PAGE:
A new book, and fresh medical studies, seem to re-frame the artist and poet’s famous visions.
One day in 1801, when William Blake was living on the Sussex coast, he went on a long country walk when he got into an argument with a thistle.
The artist, poet and musician, who experienced beatific visions throughout his 69 years on Earth, wasn’t wandering lonely as a cloud, like some of his Romantic peers.
On this occasion, the prickly plant he encountered also took the form of a hectoring old man. For all Blake could see, the two were inseparable.
The London shopkeeper’s son (who didn’t go to school) would also regularly see God, angels and demons, and often spoke with the spirit of his dead brother Robert. His wife Catherine once commented: “I see very little of my husband, he’s always in paradise.”
These divine and mind-bending experiences informed Blake’s world view and inspired his deeply philosophical illustrated texts like Jerusalem and Milton.
As a result, though, he was deemed mad by much of 18th and 19th Century England, and died penniless and largely unheralded.
Nowadays, he is widely considered one of UK’s most influential and respected artists and poets. And in a new biography, William Blake vs the World, author John Higgs argues we are now far better placed to understand what was going on inside his head.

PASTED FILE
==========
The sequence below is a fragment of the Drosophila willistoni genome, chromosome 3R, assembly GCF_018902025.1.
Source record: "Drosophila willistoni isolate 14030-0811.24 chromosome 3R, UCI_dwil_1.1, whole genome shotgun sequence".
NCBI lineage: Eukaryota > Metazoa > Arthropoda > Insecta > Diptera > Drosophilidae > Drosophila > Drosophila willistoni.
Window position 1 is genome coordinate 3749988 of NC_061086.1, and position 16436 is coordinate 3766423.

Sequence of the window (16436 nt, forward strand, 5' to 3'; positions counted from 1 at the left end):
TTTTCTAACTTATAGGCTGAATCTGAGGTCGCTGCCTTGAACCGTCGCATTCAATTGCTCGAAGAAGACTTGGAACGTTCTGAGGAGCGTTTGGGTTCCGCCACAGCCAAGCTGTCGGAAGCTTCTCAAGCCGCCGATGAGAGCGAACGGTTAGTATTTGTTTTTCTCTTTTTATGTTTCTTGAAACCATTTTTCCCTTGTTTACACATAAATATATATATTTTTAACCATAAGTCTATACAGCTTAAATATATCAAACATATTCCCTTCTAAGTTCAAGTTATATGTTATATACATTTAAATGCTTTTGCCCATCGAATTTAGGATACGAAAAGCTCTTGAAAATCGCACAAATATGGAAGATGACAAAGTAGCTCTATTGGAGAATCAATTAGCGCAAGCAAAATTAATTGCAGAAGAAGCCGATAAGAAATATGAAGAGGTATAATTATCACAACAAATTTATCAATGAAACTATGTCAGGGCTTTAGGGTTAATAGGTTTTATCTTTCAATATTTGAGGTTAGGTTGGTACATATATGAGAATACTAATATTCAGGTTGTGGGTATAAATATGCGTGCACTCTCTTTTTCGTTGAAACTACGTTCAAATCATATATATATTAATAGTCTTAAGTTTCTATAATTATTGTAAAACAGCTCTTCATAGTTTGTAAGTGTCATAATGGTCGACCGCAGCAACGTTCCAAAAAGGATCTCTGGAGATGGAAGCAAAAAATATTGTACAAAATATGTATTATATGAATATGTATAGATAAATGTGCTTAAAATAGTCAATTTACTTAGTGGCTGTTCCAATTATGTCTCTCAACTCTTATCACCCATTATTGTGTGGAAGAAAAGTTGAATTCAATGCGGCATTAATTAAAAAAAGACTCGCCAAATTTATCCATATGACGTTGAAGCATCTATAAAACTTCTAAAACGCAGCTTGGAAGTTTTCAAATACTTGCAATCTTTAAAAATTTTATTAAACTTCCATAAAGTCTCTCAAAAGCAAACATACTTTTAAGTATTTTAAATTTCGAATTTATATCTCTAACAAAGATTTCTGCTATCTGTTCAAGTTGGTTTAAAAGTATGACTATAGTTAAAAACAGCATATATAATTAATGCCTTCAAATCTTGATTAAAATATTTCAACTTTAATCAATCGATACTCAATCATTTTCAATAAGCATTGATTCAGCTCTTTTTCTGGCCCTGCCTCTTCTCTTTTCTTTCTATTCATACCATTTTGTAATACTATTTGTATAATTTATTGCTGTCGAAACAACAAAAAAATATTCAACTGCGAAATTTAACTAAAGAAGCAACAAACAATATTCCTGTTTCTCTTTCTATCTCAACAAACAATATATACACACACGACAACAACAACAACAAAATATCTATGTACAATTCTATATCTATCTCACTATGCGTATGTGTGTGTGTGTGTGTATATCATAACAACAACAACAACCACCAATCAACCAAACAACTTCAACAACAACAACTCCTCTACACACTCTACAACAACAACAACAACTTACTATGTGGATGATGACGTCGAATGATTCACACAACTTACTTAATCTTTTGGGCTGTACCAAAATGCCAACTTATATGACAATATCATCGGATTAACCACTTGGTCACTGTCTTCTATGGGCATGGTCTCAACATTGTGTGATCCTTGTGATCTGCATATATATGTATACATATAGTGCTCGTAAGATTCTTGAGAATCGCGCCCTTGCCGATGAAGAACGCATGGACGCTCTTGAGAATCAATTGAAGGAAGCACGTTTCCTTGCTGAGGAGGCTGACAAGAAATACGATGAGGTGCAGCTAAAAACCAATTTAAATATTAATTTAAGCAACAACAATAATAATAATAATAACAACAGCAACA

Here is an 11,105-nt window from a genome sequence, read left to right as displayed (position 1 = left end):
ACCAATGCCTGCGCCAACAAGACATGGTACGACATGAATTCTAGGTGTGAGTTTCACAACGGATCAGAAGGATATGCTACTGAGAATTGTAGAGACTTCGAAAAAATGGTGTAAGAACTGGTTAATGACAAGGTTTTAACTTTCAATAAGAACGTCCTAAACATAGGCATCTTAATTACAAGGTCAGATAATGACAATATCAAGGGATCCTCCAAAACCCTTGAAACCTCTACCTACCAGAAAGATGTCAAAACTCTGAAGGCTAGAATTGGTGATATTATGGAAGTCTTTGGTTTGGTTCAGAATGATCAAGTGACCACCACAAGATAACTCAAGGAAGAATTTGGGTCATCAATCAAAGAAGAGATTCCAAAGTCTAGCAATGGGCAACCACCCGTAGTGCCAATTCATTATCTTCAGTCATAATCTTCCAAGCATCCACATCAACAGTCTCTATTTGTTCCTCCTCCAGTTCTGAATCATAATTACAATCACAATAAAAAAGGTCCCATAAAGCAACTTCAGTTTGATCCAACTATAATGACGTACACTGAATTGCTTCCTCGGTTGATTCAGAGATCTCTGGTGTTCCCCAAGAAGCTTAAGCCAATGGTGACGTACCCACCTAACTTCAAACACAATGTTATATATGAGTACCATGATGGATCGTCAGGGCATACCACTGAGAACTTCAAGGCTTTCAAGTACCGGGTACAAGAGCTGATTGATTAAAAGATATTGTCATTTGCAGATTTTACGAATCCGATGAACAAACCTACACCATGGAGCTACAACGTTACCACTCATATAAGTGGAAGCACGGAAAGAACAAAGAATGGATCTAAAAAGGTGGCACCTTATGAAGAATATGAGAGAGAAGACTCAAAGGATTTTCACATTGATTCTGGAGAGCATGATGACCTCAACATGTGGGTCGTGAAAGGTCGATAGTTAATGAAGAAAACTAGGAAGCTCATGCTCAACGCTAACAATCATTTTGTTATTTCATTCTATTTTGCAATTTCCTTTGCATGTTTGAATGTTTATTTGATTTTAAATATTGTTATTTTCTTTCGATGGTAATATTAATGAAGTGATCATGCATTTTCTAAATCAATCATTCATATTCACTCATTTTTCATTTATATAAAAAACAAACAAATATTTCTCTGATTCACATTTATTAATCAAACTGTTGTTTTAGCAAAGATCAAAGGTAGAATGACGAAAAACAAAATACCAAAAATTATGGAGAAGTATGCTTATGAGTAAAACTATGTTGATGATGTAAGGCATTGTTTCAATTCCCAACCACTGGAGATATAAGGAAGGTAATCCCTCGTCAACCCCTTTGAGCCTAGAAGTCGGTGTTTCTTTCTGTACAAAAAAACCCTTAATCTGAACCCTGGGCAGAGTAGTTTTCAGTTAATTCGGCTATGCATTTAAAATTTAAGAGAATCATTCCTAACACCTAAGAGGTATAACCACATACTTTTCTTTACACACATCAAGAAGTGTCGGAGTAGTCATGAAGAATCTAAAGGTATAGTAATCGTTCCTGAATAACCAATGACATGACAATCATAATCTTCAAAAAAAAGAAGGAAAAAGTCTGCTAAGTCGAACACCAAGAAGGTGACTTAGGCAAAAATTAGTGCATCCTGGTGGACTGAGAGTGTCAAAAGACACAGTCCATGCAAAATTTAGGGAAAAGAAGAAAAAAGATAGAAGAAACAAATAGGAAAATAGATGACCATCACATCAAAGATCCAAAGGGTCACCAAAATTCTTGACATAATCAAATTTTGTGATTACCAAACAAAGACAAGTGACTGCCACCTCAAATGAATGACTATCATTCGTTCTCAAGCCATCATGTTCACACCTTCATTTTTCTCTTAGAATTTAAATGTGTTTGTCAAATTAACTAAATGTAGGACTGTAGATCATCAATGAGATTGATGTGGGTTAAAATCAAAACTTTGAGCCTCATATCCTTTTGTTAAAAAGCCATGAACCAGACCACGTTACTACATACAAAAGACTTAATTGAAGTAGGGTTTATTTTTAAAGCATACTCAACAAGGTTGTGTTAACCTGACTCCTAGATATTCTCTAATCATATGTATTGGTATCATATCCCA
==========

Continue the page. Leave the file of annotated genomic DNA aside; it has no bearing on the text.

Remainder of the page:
“Blakeans have been touchy about the subject historically,” Higgs tells the BBC. “There was the one exhibition he gave in his lifetime and it sold no paintings, and it got one review which referred to him as ‘an unfortunate lunatic’. And so this accusation of madness followed him around in his day.
“Van Gogh scholars are quite happy to admit he had mental health issues, and that adds to their understanding of him. [But] Blake scholars have been traditionally keen to insist that he was not mad, that there is reason and logic and worth in this system that he created – this mythological system.”
He adds: “I think now we’re in a position where we can say, yeah absolutely he was [sane]. But there was a period where he had poor mental health. In his letters there were references to melancholy, as a disease, and depression, and also later incidents that show signs of paranoia.”
Those mental health issues arose around the year 1800. “It was just a period in his life and you can see at the end of his life how he had come through it, with the help of his wife, and was just in a very blissful state,” Higgs continues.
Blake’s high regard for contrary states, as evidenced in his Songs of Innocence and Experience and The Marriage of Heaven and Hell, suggests he knew that what goes up must come down.
The key to achieving timeless bliss, he believed, was to re-balance the imagination (or The Four Zoas) so the left-brain – the part that deals with logic, reason and language – was less dominant, unlocking the potential of the right side, which deals with creativity, emotions and physical pleasure.